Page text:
“In the [Orthodox Jewish] community, it’s shameful for someone to turn 20 and not be married yet. Everyone I knew was in an arranged marriage. It never occurred to me that this could be a bad thing. One week after our wedding, he woke up late and was mad at himself for being late. He started screaming and cursing. He punched his fist through the wall and left a big hole in the sheet rock. That was when I knew I was in a bad situation.”
Reiss remained married for 12 years, and the abuse continued.

“He would break things – dishes, windows, furniture, cabinet doors – and during this he would describe to me how he was going to kill me,” she says.

“He’d say things like, ‘I’m going to wrap my hands around your neck and squeeze until you can’t breathe anymore.’ But he’d never actually touch me. He’d do things to scare me. If we were driving, he’d speed up to 100 miles per hour and then slam on the brakes. He would say terrible things to our daughters. He was always convinced I was cheating on him, and he’d tell them, ‘Your mother’s a whore. She’s cheating, and I’m going to kill her.’ When he got really upset, he’d say he was going to kill them, too. I went to my family, his family, the rabbi; they’d say, ‘He’s not hitting you. You’re overreacting.’”

Reiss’ story is not uncommon. In the United States, nearly 248,000 children – almost all of them girls, some as young as 12 – were married in the United States between 2000 and 2010. A large majority of the girls married men many years their senior, while some were wed at an age, or with a spousal age difference, that constitutes statutory rape under their state’s laws.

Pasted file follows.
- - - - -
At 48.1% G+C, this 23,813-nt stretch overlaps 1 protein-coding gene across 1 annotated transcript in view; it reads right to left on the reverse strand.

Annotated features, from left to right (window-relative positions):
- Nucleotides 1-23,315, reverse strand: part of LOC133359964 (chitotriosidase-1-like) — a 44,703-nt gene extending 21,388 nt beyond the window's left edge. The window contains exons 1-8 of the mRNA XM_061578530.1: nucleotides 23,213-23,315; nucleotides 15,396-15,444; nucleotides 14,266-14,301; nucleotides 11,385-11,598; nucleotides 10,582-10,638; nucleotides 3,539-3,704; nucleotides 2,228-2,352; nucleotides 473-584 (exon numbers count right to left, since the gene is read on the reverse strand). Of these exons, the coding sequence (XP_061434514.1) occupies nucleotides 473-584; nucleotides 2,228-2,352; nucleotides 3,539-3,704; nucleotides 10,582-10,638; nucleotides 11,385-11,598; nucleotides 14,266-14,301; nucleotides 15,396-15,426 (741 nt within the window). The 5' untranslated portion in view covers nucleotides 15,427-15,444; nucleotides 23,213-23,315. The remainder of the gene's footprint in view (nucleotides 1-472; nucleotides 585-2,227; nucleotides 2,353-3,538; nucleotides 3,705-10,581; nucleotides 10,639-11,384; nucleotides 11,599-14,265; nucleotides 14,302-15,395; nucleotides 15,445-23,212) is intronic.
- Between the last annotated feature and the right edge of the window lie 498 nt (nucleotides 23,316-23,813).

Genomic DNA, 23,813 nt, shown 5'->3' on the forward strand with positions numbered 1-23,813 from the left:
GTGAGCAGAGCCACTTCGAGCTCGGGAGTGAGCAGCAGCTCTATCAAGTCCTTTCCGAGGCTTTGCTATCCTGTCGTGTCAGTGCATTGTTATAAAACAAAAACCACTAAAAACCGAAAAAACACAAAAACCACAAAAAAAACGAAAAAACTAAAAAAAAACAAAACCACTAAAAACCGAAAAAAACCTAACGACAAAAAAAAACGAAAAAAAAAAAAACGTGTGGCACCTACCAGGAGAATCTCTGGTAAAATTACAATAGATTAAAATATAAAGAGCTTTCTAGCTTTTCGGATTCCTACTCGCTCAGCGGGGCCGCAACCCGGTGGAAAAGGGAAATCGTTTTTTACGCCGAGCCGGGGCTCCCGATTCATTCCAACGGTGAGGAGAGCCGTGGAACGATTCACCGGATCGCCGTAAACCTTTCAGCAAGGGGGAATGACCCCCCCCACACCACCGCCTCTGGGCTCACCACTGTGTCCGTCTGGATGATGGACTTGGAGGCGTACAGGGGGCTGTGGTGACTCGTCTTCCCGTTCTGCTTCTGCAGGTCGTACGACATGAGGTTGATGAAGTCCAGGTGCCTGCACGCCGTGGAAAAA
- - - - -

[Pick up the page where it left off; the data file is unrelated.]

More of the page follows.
Assemblywoman Pamela Lampitt (D-6), who co-sponsored the New Jersey bill hopes new legislation will eliminate child marriages.

“…We are protecting the human rights of these girls, ensuring that these children are not exposed to the violence and dangers that can accompany these forced marriages,” says Lampitt.

Although most states do not provide identifying details about brides and grooms, child marriages occur in nearly every American culture and religion. Rutgers-Camden law professor Sally Goldfarb says it’s important to consider why children would be encouraged or pushed into marriage.

“The issues seem to revolve around cultural practices as well as opposition to sex outside of marriage,” says Goldfarb, who teaches family law. “The question is whether those considerations should outweigh the societal value of young people reaching the age of majority – 18 – before they make a serious, legally binding commitment.”